Thursday, Nov. 17th: Index raised $300m for its second seed fund called Index Origin II. - Index, Techcrunch
“It is a highly collaborative fund, with seed-specific support, that works alongside solo GPs and angels, to help companies be best positioned for success.” It invests mainly in Europe and in the US.
“Extraordinary entrepreneurs succeed regardless of the macro dynamics. They don’t start a business based on rallying markets and trending VC investments but instead are driven by a singular mission and complete conviction. In fact, uncertain times have time and time again produced some of the most successful companies. From Airbnb to Adyen, Slack to Skype, Google and Spotify, innovative companies have always been founded or grown during a downturn. They operate in an environment with fewer competitors, where startups produce better, more resilient teams with a greater focus and agility than legacy players.”
Index has refined its support for seed companies with a focus on (i) hiring the first employees, (ii) helping founders with introductions for their customer discovery and for finding their first co-design partners, (iii) providing a network with operators with a strong expertise on fields like product, sales, ops or engineering and (iv) a library of resources dedicated to seed founders.
Friday, Nov. 18th: I listened to a 20VC’s podcast episode with Brian Singerman who is a partner at Founders Fund. - 20VC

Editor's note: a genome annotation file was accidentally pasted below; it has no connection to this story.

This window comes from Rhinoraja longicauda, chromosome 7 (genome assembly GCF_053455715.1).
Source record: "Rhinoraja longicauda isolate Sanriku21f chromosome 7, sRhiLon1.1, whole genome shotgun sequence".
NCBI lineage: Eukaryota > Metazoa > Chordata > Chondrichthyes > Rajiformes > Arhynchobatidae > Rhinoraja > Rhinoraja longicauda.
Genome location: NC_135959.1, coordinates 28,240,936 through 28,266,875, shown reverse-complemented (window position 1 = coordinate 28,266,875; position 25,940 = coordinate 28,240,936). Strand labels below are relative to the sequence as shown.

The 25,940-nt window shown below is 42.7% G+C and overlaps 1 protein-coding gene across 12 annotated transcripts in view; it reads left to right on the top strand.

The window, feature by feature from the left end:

To be a great venture investor, you need to be equally excellent at (i) sourcing companies, (ii) picking companies and (iii) getting into the best companies. When you have a strong venture brand, it helps with winning the best deals but it does not prevent you from becoming bad at sourcing and picking the best companies. It’s key to constantly re-invent yourself in venture to keep thriving over the long term (e.g. keeping your network fresh).
Venture is about upside maximisation. You don’t care about doing a good deal financially speaking (e.g. low valuation or structured round). You should only care about investing as much money as possible at the best possible prices into the best companies. The best companies are founded by the best founders who are building things in outsized markets and which can have long term moats.
Top investors have one unique moat that makes them better than any other investors in sourcing, picking and/or getting into the best companies. They develop this moat to make sure that nobody will ever catchup with them.